13 Apr 2015

Africa: Mobile Money for ‘Agropreneurs’












Written by: Anne Agbakoba, Chief Research Officer, NUMERIS

 

In Bill and Melinda Gates’ annual letter for 2015 titled “Our bet for the future”, Mr. Gates says: “once [mobile money] gets going, then there will be competitive innovation in offerings like special savings or credit plans related to farming.”


Mr. Gates is on the money. Agriculture and provides livelihood for 70% of the world’s poor, and for many developing countries, it is the most significant sector in rural areas. However, while agriculture plays a major role in Africa’s economies, a longtime, nagging question has been how best to deal with the numerous cash transactions that take place throughout the farm-to-fork value chain. Simply put: ‘how do large agriculture buyers and rural smallholder farmers transact with each other in such a way that dealings between both parties are cost-effective, transparent, and fraud-free?”

The answer lies in mobile money.

Simple, convenient, affordable – and disarmingly disruptive - mobile phone technologies are presenting smallholder farmers in Africa with unprecedented opportunities to run their operations more productively. Originally referred to as mobile money, this extremely young and fast moving industry is most recently being tagged as digital finance.

Digital finance in the agriculture value chain

A practical example would be the FADAMA (Hausa tribe name for ‘irrigable land’) project in Nigeria. Supported by the World Bank, the objective of FADAMA is to move rice farmers from subsistence farming into a profitable business venture.

The 2015 project focuses on support to value chains of cassava, rice, sorghum and horticulture in six states (Kogi, Niger, Kano, Lagos, Anambra and Enugu), which will become hubs of Staple Crops Processing Zones (SCPZs). States surrounding these six locations have been designed to serve as catchment areas to feed the processing zones.

Here’s the big deal: an alignment between smallholder farmers in the mentioned states, large agriculture buyers, and mobile money service providers presents a winning business model. Putting a mobile finance structure in place will easily (and profitably) serve the financial needs of all three parties, and it plays out like this:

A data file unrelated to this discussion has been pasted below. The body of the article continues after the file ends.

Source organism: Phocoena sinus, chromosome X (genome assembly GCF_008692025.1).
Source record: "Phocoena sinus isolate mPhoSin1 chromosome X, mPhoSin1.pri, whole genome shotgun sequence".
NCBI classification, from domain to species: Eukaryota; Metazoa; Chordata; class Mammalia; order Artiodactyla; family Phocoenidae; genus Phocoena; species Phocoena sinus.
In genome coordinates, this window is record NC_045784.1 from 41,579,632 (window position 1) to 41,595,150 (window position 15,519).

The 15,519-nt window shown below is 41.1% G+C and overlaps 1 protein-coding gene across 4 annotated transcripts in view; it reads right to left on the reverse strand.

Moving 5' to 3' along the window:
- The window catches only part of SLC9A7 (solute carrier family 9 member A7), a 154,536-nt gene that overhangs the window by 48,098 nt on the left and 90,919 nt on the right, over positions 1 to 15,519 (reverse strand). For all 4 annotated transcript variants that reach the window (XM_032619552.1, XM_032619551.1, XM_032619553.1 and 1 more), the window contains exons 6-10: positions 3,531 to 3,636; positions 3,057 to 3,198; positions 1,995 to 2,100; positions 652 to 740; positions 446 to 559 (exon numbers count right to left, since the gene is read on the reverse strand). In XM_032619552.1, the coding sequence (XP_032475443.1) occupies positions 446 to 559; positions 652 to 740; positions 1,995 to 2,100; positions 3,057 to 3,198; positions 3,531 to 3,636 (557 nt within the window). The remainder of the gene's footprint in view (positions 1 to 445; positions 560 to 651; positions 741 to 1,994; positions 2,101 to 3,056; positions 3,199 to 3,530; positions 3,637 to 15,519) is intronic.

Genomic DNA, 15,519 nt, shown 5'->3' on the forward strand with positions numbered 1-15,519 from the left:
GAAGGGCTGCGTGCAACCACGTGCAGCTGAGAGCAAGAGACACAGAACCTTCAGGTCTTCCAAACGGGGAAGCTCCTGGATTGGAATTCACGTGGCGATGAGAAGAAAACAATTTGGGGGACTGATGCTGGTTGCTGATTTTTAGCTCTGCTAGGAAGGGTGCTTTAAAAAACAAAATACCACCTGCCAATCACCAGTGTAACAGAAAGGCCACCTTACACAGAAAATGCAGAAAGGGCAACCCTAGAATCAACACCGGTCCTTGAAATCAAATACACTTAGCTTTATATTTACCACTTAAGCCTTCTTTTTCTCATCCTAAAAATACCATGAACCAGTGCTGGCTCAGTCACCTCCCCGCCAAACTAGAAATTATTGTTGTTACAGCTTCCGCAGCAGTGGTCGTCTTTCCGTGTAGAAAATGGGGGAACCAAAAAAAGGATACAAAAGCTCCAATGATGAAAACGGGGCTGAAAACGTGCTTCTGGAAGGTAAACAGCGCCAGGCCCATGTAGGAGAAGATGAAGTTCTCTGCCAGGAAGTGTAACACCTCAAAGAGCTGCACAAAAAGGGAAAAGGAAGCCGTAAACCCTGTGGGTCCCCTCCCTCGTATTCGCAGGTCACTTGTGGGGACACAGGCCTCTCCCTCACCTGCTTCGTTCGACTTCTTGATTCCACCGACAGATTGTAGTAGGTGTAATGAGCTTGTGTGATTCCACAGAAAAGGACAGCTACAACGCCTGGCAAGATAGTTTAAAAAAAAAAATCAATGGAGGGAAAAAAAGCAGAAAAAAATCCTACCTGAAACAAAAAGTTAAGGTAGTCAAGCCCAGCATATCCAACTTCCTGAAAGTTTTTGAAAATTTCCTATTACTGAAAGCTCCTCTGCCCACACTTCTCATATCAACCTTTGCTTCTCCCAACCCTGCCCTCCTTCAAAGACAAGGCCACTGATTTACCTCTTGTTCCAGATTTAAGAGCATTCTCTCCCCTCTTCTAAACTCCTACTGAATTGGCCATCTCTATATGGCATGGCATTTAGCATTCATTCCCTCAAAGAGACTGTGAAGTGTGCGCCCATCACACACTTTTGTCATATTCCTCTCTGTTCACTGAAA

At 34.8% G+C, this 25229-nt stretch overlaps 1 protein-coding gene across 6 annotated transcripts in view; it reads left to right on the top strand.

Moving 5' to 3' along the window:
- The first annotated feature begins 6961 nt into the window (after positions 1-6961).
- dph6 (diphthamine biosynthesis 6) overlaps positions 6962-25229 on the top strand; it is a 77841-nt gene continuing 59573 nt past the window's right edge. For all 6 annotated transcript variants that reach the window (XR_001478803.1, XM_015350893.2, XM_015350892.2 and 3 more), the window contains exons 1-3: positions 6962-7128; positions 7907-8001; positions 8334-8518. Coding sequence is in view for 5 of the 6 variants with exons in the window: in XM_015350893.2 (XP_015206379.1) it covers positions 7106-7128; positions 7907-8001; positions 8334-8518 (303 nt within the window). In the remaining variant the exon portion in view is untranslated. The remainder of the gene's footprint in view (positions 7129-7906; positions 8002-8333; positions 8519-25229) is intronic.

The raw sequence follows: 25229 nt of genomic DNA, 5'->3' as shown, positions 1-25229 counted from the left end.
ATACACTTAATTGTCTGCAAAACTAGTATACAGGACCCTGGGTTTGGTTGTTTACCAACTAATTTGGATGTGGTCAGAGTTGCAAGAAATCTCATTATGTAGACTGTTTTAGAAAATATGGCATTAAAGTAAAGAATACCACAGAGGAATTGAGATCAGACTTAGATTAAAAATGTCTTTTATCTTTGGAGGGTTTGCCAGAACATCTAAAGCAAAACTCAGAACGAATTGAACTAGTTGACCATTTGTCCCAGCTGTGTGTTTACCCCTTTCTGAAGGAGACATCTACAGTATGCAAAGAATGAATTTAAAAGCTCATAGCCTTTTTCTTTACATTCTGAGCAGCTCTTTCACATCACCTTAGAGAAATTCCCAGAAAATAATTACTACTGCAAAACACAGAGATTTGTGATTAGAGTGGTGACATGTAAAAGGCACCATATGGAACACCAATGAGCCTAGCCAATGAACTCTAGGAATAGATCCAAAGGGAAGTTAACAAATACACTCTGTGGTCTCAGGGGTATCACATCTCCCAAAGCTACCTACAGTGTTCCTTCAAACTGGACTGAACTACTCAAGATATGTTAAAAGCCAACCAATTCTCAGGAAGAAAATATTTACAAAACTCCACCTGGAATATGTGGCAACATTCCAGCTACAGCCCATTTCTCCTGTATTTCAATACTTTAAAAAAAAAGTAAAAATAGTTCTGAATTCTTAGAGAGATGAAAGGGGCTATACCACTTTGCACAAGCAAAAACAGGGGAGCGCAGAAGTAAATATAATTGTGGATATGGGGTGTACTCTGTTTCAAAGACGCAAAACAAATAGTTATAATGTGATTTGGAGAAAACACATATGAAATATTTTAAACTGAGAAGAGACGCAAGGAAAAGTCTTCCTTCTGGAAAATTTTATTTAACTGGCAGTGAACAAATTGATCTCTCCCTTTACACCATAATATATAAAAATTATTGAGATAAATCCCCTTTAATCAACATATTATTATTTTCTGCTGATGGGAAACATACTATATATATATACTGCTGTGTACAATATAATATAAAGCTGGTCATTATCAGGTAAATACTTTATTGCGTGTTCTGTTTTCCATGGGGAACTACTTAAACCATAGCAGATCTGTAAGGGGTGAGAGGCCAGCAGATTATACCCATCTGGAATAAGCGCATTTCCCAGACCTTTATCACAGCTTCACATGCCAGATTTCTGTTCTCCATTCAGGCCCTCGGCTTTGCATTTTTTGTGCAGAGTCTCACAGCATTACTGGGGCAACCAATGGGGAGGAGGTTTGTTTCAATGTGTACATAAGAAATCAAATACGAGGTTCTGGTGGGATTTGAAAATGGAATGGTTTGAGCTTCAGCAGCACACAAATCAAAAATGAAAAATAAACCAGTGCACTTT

1. Smallholder farmers will be able to sell their harvest without any cash exchanging hands, thanks to using a mobile wallet. The old-fashioned option of hauling around large amounts of cash will be erased, and farmers begin to enjoy greater security and the reduced cost of cash handling. A mobile wallet would also serve the secondary purpose of providing the farmers with a piece of formal identification, paving way for further financial inclusion.
  2. For large commodity buyers, mobile money would instantly cut-away the huge cost of administering cash payments to hundreds and/ or thousands of farmers. Benefits and savings would be achieved across board with regards to record-keeping, incidences of fraud, security of personnel, and transaction fees.
  3. Last but not least, mobile money service providers will have keyed into a new (and predictably loyal) target market. The result is the registration of new users, and an increase the annual revenue per user (ARPU). A first-mover advantage is there for the taking!
The increase in mobile money services in Africa has clearly been fueled by the rapid adoption of mobile phones on the continent. And there is no reason why mobile finance cannot transform agropreneurship, much in the same way that commercial banking enhanced the Industrial Revolution.

Numeris Media are an official media partner of East AfricaCom which will be taking place in Nairobi, Kenya this 6-7th May. For more information, or to register, visit: http://eaafrica.comworldseries.com/